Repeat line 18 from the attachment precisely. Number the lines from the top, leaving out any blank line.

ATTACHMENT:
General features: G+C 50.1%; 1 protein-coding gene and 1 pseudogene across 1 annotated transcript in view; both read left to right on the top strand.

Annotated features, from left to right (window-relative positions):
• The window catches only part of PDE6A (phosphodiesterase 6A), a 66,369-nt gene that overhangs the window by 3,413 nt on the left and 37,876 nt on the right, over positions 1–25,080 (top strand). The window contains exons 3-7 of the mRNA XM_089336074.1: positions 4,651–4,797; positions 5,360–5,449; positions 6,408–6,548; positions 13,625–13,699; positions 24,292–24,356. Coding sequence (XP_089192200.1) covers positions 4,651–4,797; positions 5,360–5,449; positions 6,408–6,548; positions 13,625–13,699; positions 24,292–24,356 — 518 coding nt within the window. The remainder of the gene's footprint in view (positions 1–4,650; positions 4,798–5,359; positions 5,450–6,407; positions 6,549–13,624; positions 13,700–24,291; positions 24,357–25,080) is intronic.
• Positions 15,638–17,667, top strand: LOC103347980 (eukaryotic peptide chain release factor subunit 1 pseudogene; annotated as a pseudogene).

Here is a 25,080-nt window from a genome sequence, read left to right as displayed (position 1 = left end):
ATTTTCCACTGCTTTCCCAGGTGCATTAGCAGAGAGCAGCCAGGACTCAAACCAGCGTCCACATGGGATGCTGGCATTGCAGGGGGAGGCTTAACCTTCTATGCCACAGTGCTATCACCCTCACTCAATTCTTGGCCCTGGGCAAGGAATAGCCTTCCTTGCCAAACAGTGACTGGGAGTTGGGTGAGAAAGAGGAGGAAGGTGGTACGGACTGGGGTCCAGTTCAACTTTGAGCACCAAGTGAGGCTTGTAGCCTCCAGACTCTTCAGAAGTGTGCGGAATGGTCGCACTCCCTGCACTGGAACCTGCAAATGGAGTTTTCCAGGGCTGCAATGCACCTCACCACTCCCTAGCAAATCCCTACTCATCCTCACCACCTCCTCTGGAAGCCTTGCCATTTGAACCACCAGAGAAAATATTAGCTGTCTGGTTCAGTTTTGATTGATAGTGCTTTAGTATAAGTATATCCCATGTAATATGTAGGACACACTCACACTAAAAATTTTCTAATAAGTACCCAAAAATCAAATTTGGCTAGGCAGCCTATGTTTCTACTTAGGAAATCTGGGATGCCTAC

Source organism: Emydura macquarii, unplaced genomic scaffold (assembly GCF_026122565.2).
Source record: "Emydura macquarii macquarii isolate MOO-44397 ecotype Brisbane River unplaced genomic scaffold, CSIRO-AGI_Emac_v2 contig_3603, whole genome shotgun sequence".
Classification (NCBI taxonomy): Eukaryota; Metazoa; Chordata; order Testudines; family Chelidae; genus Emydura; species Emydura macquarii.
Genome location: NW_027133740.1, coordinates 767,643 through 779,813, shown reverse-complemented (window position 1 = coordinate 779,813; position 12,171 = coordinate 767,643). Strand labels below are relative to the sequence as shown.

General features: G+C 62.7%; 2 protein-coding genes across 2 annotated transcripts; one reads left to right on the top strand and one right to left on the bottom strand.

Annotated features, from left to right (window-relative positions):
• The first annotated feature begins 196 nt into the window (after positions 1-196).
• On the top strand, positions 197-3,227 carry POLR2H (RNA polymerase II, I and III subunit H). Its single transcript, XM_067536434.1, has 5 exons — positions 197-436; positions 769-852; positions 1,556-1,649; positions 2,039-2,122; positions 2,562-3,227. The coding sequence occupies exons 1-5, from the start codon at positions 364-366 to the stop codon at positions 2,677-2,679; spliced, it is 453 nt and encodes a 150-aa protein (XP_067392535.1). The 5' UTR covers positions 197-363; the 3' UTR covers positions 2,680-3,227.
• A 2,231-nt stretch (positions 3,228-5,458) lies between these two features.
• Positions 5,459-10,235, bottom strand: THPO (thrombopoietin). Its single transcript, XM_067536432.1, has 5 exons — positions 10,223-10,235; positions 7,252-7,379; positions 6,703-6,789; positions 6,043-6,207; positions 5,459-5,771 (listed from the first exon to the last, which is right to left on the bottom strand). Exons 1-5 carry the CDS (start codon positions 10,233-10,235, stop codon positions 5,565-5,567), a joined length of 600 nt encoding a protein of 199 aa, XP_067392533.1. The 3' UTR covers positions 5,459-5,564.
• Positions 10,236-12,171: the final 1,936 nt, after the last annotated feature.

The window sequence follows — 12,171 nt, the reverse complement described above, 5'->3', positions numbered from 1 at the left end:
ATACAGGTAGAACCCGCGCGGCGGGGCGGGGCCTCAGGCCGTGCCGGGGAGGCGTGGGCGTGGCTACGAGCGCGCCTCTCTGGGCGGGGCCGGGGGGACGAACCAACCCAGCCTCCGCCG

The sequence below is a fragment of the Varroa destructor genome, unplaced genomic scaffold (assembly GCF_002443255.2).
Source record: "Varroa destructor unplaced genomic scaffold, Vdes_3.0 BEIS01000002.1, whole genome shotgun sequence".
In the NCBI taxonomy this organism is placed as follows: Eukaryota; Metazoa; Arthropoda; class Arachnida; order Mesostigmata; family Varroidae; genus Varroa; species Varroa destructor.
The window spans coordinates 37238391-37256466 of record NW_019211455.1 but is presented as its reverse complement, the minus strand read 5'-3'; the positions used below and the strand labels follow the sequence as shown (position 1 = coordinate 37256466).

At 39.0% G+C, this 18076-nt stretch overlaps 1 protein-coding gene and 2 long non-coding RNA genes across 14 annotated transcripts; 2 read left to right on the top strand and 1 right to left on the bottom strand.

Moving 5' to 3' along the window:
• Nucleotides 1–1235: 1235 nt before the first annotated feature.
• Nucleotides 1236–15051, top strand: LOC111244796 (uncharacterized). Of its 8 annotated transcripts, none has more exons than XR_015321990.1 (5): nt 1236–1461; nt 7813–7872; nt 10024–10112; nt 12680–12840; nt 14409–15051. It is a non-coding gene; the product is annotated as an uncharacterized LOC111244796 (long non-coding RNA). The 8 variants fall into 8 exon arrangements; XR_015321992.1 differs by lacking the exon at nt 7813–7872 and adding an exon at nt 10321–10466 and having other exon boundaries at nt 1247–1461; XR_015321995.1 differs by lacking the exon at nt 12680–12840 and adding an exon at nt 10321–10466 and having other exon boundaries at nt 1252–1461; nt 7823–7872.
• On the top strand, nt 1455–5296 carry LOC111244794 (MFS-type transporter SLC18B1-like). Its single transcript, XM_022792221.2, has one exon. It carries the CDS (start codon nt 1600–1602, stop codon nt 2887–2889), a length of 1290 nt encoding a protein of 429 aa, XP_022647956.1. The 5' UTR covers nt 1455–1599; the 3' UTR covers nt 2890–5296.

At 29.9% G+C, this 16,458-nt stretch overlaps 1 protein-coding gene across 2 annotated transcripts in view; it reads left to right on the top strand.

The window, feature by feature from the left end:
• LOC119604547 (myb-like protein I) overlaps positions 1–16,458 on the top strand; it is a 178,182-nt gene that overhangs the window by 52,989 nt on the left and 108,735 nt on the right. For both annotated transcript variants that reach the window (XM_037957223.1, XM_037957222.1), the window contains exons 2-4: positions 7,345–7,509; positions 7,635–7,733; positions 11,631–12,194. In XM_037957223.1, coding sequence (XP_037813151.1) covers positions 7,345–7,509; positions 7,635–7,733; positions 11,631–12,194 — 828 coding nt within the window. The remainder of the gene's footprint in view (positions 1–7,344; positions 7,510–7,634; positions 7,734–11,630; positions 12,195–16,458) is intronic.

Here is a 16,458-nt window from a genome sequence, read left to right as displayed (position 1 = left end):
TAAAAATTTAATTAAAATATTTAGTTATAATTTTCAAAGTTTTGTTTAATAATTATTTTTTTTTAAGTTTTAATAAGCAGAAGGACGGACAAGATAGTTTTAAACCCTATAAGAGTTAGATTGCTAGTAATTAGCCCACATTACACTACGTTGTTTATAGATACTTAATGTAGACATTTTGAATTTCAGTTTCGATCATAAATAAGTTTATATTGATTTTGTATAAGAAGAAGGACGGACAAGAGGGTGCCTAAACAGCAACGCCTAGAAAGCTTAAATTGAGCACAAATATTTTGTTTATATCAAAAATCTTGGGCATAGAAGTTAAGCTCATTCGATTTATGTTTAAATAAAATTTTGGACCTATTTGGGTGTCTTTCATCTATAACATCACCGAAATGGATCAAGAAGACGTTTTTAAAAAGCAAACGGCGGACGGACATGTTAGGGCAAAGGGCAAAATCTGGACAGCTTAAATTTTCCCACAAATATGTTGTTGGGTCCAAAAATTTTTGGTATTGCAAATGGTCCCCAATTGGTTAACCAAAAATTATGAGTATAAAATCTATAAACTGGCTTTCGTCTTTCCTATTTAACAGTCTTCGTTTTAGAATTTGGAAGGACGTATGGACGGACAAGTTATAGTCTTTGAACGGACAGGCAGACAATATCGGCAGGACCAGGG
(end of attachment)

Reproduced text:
The window sequence follows — 12,171 nt, the reverse complement described above, 5'->3', positions numbered from 1 at the left end: